Academics from Oxford's English faculty have created a ‘Ten-Minute Book Club’ for anyone who wants to explore literature - but is short on time and low on energy. Their move was inspired by reports of a rise in ‘virtual’ book clubs during lockdown, as a means to escape and connect with others.
Starting this week, and every week until October, a ten-minute literary extract will be released by the project team, led by Dr Alexandra Paddock, Professor Kirsten Shepherd-Barr and Dr Erica Lombard. These will be from a wide selection of genres, including novels, essays, poetry and short stories. Each will be accompanied by a short introduction (in text, video or audio format) by an Oxford academic suggesting themes or contexts and suggestions for further reading - with a free link to the full text.
Starting this week, and every week until October, a ten-minute literary extract will be released
Dr Paddock said, ‘We noticed during lockdown that so many people turned to literature for escape, connection and excitement but, at the same time, the pressures of lockdown were making long, intense stretches of reading harder...That is why we set up Ten-Minute Book Club - although we strongly believe its content will be relevant and useful long after the current restrictions have been removed.
‘For this project, we brought forward some resources from our project LitHits, a free app being created in the English faculty, which is designed to tackle some of the barriers to reading for pleasure.'
Professor Karen O’Brien, Head of Humanities at Oxford and a founder of the project, said, ‘We believe literature is more important than ever, as we live through the current pandemic and come to terms with its challenges and meaning for all of our lives. Ten-Minute Book Club aims to make a great conversation about literature possible, and to offer a quick and accessible way into some of the greatest writing by extraordinary writers from all backgrounds, guided by Oxford’s expertise on exciting authors and books.’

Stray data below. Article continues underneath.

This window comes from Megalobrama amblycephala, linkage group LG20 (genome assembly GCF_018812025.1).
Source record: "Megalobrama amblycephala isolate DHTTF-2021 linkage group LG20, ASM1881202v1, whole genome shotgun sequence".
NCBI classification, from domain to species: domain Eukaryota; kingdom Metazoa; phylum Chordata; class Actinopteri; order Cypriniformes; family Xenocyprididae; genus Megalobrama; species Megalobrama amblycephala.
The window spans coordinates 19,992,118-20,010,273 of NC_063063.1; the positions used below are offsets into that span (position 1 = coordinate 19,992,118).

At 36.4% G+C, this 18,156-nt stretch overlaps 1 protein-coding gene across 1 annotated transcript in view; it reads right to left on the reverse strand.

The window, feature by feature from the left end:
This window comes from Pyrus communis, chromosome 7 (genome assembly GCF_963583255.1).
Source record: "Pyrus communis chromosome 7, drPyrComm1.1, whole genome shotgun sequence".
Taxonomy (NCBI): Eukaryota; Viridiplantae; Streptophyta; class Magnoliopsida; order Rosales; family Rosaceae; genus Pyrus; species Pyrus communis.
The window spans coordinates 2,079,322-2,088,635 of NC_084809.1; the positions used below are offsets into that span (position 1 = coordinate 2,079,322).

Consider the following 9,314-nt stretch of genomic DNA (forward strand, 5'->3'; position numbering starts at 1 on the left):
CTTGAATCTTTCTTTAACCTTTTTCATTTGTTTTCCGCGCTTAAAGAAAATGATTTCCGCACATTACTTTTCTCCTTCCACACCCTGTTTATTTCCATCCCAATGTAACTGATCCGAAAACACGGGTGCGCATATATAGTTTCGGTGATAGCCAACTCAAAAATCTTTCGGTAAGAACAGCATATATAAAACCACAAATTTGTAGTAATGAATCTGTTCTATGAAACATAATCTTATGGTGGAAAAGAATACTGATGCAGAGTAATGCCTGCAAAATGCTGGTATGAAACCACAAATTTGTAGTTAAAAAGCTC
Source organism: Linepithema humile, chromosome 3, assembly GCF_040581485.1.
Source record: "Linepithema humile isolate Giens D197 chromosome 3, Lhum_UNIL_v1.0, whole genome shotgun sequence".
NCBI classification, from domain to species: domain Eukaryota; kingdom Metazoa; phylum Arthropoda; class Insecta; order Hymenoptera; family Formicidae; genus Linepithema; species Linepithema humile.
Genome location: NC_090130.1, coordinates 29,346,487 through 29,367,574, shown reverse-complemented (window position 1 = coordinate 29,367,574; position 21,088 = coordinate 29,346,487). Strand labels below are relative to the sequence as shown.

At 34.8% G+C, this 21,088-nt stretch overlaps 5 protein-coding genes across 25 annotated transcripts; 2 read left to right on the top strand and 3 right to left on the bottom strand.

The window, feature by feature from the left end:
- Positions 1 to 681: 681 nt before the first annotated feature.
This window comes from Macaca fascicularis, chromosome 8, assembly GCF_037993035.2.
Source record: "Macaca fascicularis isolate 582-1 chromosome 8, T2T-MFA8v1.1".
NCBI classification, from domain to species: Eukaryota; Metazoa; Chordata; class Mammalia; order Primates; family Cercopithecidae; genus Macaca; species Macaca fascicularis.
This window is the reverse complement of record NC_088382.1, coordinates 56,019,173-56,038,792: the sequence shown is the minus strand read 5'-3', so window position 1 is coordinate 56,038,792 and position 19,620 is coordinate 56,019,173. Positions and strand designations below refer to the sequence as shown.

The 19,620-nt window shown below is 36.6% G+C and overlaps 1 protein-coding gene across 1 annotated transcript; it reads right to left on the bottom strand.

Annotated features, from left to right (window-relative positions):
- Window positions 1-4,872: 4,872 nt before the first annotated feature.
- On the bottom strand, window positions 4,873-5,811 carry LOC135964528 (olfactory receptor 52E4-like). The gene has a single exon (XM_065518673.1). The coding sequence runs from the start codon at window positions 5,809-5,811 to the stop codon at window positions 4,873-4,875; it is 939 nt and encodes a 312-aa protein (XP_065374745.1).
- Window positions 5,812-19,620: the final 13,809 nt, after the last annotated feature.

Ten-Minute Book Club aims to make a great conversation about literature possible, and to offer a quick and accessible way into some of the greatest writing by extraordinary writers from all backgrounds, guided by Oxford’s expertise on exciting authors and books
Dr Paddock added, ‘We have designed Ten-Minute Book Club as a DIY collection of readings to be enjoyed alone or to spark discussion with family, friends, colleagues or anyone else…We chose a mixture of classic well-known literature and outstanding works which deserve more prominence, mostly from the nineteenth and early twentieth centuries.’
‘All the works are originally written in English, by authors from all over the world, including New Zealand, Ireland, the Caribbean, India, United States and Britain...Whilst our brief, curated extracts might encourage readers to dive into the full book, we also want to emphasise the worth of engaging with shorter reading.'
She concluded, ‘In choosing our writers we aim to foreground the historical importance of writers of colour and the global history of literature in English. We are committed to reckoning with the colonial values still inherent in the canon of English literature, and to the urgency and importance of working to decolonise the curriculum.’
The first book to be released is The Souls of Black Folk by the 19th century sociologist, Pan-Africanist, novelist and critic W.E.B. Du Bois. In addition, the list of authors includes: Toru Dutt, Mary Prince, Geoffrey Chaucer and Patience Agbabi, Olaudah Equiano, Katherine Mansfield, Elizabeth Keckley, James Joyce, Mary Shelley and Charlotte Brontë.
Patience Agbabi, is an Oxford English alumna, and the one modern-day writer in the toolkit. She kindly gave permission for her text to be used for free. The other books are out of copyright .
The resources in the Ten-Minute Book Club were created by Oxford's Great Writers Inspire, Writers Make Worlds and LitHits projects, and supported by the Faculty of English and the Humanities Division at Oxford University. A new book will be released here each week.